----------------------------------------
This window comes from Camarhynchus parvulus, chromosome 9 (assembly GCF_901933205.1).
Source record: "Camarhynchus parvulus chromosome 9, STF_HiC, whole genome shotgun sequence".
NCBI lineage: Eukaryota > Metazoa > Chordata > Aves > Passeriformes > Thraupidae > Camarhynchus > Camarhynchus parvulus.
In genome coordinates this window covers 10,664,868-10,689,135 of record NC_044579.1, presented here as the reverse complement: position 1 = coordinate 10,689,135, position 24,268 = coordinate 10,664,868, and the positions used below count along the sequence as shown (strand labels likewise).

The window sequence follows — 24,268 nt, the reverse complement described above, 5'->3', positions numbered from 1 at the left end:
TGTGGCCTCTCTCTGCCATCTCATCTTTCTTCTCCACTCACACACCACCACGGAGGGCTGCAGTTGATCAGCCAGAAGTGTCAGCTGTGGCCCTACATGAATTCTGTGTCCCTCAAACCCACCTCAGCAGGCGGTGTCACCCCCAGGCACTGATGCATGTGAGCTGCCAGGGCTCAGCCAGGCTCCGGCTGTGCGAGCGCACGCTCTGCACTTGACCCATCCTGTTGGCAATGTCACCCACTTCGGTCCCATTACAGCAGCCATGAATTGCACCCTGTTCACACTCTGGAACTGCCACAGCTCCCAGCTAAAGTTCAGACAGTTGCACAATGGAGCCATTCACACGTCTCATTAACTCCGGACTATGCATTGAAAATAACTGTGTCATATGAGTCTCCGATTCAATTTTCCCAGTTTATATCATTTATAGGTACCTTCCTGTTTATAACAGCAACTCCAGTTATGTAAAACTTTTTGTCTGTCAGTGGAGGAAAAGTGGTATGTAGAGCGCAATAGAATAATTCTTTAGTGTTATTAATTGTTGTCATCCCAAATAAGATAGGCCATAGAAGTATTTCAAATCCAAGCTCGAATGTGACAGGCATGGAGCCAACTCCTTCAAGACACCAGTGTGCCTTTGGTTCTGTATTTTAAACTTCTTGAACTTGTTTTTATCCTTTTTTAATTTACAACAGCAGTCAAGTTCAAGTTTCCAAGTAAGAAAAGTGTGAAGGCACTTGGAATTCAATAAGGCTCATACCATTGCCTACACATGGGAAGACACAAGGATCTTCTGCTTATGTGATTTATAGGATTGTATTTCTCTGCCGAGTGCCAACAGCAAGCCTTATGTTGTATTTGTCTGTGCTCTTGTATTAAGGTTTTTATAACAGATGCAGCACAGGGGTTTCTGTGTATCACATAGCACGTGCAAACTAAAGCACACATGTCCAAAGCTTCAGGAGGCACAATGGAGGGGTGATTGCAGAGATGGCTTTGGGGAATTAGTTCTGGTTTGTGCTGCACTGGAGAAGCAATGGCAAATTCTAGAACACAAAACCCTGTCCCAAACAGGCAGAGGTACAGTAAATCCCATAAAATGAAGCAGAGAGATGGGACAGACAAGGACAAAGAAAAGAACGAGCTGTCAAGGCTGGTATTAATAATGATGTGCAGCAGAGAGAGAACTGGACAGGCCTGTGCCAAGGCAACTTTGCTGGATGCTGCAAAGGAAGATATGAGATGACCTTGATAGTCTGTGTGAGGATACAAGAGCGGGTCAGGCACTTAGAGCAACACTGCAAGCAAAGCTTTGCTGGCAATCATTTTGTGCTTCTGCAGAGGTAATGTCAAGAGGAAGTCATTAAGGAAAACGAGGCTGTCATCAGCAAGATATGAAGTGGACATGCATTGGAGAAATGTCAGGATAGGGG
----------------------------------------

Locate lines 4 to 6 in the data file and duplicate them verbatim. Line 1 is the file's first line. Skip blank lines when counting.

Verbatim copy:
In genome coordinates this window covers 10,664,868-10,689,135 of record NC_044579.1, presented here as the reverse complement: position 1 = coordinate 10,689,135, position 24,268 = coordinate 10,664,868, and the positions used below count along the sequence as shown (strand labels likewise).

The window sequence follows — 24,268 nt, the reverse complement described above, 5'->3', positions numbered from 1 at the left end:
TGTGGCCTCTCTCTGCCATCTCATCTTTCTTCTCCACTCACACACCACCACGGAGGGCTGCAGTTGATCAGCCAGAAGTGTCAGCTGTGGCCCTACATGAATTCTGTGTCCCTCAAACCCACCTCAGCAGGCGGTGTCACCCCCAGGCACTGATGCATGTGAGCTGCCAGGGCTCAGCCAGGCTCCGGCTGTGCGAGCGCACGCTCTGCACTTGACCCATCCTGTTGGCAATGTCACCCACTTCGGTCCCATTACAGCAGCCATGAATTGCACCCTGTTCACACTCTGGAACTGCCACAGCTCCCAGCTAAAGTTCAGACAGTTGCACAATGGAGCCATTCACACGTCTCATTAACTCCGGACTATGCATTGAAAATAACTGTGTCATATGAGTCTCCGATTCAATTTTCCCAGTTTATATCATTTATAGGTACCTTCCTGTTTATAACAGCAACTCCAGTTATGTAAAACTTTTTGTCTGTCAGTGGAGGAAAAGTGGTATGTAGAGCGCAATAGAATAATTCTTTAGTGTTATTAATTGTTGTCATCCCAAATAAGATAGGCCATAGAAGTATTTCAAATCCAAGCTCGAATGTGACAGGCATGGAGCCAACTCCTTCAAGACACCAGTGTGCCTTTGGTTCTGTATTTTAAACTTCTTGAACTTGTTTTTATCCTTTTTTAATTTACAACAGCAGTCAAGTTCAAGTTTCCAAGTAAGAAAAGTGTGAAGGCACTTGGAATTCAATAAGGCTCATACCATTGCCTACACATGGGAAGACACAAGGATCTTCTGCTTATGTGATTTATAGGATTGTATTTCTCTGCCGAGTGCCAACAGCAAGCCTTATGTTGTATTTGTCTGTGCTCTTGTATTAAGGTTTTTATAACAGATGCAGCACAGGGGTTTCTGTGTATCACATAGCACGTGCAAACTAAAGCACACATGTCCAAAGCTTCAGGAGGCACAATGGAGGGGTGATTGCAGAGATGGCTTTGGGGAATTAGTTCTGGTTTGTGCTGCACTGGAGAAGCAATGGCAAATTCTAGAACACAAAACCCTGTCCCAAACAGGCAGAGGTACAGTAAATCCCATAAAATGAAGCAGAGAGATGGGACAGACAAGGACAAAGAAAAGAACGAGCTGTCAAGGCTGGTATTAATAATGATGTGCAGCAGAGAGAGAACTGGACAGGCCTGTGCCAAGGCAACTTTGCTGGATGCTGCAAAGGAAGATATGAGATGACCTTGATAGTCTGTGTGAGGATACAAGAGCGGGTCAGGCACTTAGAGCAACACTGCAAGCAAAGCTTTGCTGGCAATCATTTTGTGCTTCTGCAGAGGTAATGTCAAGAGGAAGTCATTAAGGAAAACGAGGCTGTCATCAGCAAGATATGAAGTGGACATGCATTGGAGAAATGTCAGGATAGGGG